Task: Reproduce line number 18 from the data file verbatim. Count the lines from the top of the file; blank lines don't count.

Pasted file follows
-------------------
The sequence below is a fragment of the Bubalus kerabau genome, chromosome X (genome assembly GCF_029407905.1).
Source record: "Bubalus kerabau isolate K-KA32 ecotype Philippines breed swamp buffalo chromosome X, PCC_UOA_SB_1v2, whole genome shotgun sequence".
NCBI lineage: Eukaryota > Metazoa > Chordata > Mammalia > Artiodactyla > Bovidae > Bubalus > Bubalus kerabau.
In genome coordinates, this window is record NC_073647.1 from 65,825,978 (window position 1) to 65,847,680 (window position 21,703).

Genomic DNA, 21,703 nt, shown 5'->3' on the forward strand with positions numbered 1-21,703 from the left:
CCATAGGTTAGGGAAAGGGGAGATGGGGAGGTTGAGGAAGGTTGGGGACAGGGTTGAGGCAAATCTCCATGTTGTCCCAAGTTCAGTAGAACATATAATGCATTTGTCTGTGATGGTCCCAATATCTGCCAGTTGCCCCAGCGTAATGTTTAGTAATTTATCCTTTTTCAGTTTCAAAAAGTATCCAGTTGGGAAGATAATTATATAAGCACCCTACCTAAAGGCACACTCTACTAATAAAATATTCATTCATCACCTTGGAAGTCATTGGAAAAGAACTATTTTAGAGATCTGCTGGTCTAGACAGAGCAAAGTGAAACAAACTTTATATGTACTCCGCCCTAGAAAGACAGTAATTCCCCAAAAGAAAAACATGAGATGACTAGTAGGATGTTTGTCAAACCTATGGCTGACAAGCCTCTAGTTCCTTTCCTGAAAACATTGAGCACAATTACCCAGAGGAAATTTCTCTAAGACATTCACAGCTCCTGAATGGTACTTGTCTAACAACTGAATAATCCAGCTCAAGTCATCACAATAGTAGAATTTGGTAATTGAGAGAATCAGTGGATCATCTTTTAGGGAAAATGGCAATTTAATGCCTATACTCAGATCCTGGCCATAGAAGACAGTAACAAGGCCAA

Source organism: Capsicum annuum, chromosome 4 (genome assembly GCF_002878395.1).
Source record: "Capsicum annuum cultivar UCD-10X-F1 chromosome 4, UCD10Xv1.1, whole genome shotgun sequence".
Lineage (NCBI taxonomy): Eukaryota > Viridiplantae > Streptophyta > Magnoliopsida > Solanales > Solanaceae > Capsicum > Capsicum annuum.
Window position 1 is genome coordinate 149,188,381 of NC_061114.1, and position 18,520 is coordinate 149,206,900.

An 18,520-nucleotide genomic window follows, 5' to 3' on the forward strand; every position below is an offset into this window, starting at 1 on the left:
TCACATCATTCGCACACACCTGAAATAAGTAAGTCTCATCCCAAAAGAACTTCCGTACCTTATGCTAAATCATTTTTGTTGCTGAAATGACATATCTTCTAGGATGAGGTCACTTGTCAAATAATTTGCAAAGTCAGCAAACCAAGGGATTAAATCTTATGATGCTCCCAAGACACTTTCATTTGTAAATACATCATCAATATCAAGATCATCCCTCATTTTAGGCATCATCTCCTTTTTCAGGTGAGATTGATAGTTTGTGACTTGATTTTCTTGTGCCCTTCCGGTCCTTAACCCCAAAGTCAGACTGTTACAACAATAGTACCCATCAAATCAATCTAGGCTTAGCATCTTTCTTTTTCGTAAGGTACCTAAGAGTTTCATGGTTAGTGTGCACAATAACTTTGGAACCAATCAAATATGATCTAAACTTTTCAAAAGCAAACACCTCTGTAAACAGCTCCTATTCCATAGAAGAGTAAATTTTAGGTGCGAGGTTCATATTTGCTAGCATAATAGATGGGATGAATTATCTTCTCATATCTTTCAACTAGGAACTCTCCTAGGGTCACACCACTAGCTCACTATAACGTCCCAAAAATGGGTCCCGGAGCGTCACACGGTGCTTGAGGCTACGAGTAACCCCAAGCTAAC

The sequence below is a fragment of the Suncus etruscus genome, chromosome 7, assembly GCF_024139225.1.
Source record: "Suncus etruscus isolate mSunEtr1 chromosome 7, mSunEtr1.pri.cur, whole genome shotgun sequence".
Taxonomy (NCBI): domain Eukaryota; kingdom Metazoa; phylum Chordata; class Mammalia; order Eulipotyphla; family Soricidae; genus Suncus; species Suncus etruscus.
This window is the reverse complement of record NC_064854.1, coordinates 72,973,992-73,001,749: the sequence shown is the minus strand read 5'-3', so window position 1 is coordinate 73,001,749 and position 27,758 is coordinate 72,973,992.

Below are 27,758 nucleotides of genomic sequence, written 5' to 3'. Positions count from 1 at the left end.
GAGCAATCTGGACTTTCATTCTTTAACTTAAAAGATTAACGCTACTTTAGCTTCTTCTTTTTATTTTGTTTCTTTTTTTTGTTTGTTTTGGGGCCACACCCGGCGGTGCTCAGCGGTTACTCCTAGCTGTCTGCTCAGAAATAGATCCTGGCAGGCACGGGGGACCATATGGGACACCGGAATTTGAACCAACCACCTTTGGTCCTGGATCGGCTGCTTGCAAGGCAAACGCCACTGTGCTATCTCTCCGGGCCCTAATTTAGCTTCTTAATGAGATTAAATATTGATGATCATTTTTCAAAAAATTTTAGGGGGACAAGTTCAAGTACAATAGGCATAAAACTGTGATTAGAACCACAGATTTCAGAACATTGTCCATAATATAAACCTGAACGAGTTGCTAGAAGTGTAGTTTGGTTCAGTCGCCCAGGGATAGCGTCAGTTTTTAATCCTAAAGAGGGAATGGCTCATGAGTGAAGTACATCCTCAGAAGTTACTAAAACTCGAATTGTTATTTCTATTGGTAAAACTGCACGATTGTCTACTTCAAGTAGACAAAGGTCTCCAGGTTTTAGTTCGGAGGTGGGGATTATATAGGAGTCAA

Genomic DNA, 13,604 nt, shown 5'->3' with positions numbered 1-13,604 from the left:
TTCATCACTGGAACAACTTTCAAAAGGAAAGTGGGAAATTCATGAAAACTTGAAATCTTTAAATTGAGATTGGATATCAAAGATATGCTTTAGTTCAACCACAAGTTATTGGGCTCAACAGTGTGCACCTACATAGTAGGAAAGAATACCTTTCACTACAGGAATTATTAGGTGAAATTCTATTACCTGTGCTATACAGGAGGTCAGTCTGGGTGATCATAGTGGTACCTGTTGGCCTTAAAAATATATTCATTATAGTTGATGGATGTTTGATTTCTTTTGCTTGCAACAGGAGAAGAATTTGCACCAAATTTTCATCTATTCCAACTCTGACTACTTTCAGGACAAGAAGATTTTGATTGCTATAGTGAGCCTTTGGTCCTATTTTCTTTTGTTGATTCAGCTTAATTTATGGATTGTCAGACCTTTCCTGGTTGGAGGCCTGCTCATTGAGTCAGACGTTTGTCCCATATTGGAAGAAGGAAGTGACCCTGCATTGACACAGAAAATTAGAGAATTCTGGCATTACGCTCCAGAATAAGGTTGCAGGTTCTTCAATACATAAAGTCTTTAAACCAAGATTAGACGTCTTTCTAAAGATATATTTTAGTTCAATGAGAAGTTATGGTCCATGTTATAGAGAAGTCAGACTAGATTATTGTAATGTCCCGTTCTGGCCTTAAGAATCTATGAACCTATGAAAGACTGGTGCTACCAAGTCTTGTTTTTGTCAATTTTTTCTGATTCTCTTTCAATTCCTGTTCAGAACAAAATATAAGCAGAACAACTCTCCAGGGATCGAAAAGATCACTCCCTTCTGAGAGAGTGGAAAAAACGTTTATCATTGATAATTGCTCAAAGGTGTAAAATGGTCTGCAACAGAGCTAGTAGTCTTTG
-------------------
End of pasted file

GAGCAATCTGGACTTTCATTCTTTAACTTAAAAGATTAACGCTACTTTAGCTTCTTCTTTTTATTTTGTTTCTTTTTTTTGTTTGTTTTGGGGCCACACCCGGCGGTGCTCAGCGGTTACTCCTAGCTGTCTGCTCAGAAATAGATCCTGGCAGGCACGGGGGACCATATGGGACACCGGAATTTGAACCAACCACCTTTGGTCCTGGATCGGCTGCTTGCAAGGCAAACGCCACTGTGCTATCTCTCCGGGCCCTAATTTAGCTTCTTAATGAGATTAAATATTGATGATCATTTTTCAAAAAATTTTAGGGGGACAAGTTCAAGTACAATAGGCATAAAACTGTGATTAGAACCACAGATTTCAGAACATTGTCCATAATATAAACCTGAACGAGTTGCTAGAAGTGTAGTTTGGTTCAGTCGCCCAGGGATAGCGTCAGTTTTTAATCCTAAAGAGGGAATGGCTCATGAGTGAAGTACATCCTCAGAAGTTACTAAAACTCGAATTGTTATTTCTATTGGTAAAACTGCACGATTGTCTACTTCAAGTAGACAAAGGTCTCCAGGTTTTAGTTCGGAGGTGGGGATTATATAGGAGTCAA